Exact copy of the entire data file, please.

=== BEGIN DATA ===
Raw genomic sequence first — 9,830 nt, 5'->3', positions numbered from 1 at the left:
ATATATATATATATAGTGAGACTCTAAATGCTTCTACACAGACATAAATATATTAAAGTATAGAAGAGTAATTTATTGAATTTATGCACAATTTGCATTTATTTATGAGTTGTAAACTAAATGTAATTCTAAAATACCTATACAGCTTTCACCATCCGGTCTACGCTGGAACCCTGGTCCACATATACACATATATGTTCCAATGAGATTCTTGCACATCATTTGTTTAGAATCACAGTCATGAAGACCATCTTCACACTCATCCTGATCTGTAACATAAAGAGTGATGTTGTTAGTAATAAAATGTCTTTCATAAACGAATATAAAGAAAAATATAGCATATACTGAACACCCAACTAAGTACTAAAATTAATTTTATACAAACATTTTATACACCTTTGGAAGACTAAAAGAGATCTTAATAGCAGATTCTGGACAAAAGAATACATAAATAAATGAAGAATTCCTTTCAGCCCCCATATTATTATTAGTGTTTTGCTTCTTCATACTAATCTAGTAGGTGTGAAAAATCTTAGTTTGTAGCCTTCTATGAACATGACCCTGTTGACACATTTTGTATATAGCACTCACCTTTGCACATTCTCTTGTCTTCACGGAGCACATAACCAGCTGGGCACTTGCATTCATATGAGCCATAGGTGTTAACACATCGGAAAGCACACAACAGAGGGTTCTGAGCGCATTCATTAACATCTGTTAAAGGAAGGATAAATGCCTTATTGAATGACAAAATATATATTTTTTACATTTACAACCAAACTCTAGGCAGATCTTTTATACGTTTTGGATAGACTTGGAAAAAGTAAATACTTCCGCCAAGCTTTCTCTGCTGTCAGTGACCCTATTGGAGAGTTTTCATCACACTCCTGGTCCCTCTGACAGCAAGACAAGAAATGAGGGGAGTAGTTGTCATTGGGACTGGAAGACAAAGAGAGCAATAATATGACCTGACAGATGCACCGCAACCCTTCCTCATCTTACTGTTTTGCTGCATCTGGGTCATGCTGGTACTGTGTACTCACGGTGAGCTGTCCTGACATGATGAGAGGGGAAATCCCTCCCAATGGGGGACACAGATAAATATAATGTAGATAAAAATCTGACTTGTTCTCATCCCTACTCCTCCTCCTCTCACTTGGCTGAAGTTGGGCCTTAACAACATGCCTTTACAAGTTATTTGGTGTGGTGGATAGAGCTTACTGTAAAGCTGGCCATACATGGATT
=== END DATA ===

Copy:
Raw genomic sequence first — 9,830 nt, 5'->3', positions numbered from 1 at the left:
ATATATATATATATAGTGAGACTCTAAATGCTTCTACACAGACATAAATATATTAAAGTATAGAAGAGTAATTTATTGAATTTATGCACAATTTGCATTTATTTATGAGTTGTAAACTAAATGTAATTCTAAAATACCTATACAGCTTTCACCATCCGGTCTACGCTGGAACCCTGGTCCACATATACACATATATGTTCCAATGAGATTCTTGCACATCATTTGTTTAGAATCACAGTCATGAAGACCATCTTCACACTCATCCTGATCTGTAACATAAAGAGTGATGTTGTTAGTAATAAAATGTCTTTCATAAACGAATATAAAGAAAAATATAGCATATACTGAACACCCAACTAAGTACTAAAATTAATTTTATACAAACATTTTATACACCTTTGGAAGACTAAAAGAGATCTTAATAGCAGATTCTGGACAAAAGAATACATAAATAAATGAAGAATTCCTTTCAGCCCCCATATTATTATTAGTGTTTTGCTTCTTCATACTAATCTAGTAGGTGTGAAAAATCTTAGTTTGTAGCCTTCTATGAACATGACCCTGTTGACACATTTTGTATATAGCACTCACCTTTGCACATTCTCTTGTCTTCACGGAGCACATAACCAGCTGGGCACTTGCATTCATATGAGCCATAGGTGTTAACACATCGGAAAGCACACAACAGAGGGTTCTGAGCGCATTCATTAACATCTGTTAAAGGAAGGATAAATGCCTTATTGAATGACAAAATATATATTTTTTACATTTACAACCAAACTCTAGGCAGATCTTTTATACGTTTTGGATAGACTTGGAAAAAGTAAATACTTCCGCCAAGCTTTCTCTGCTGTCAGTGACCCTATTGGAGAGTTTTCATCACACTCCTGGTCCCTCTGACAGCAAGACAAGAAATGAGGGGAGTAGTTGTCATTGGGACTGGAAGACAAAGAGAGCAATAATATGACCTGACAGATGCACCGCAACCCTTCCTCATCTTACTGTTTTGCTGCATCTGGGTCATGCTGGTACTGTGTACTCACGGTGAGCTGTCCTGACATGATGAGAGGGGAAATCCCTCCCAATGGGGGACACAGATAAATATAATGTAGATAAAAATCTGACTTGTTCTCATCCCTACTCCTCCTCCTCTCACTTGGCTGAAGTTGGGCCTTAACAACATGCCTTTACAAGTTATTTGGTGTGGTGGATAGAGCTTACTGTAAAGCTGGCCATACATGGATT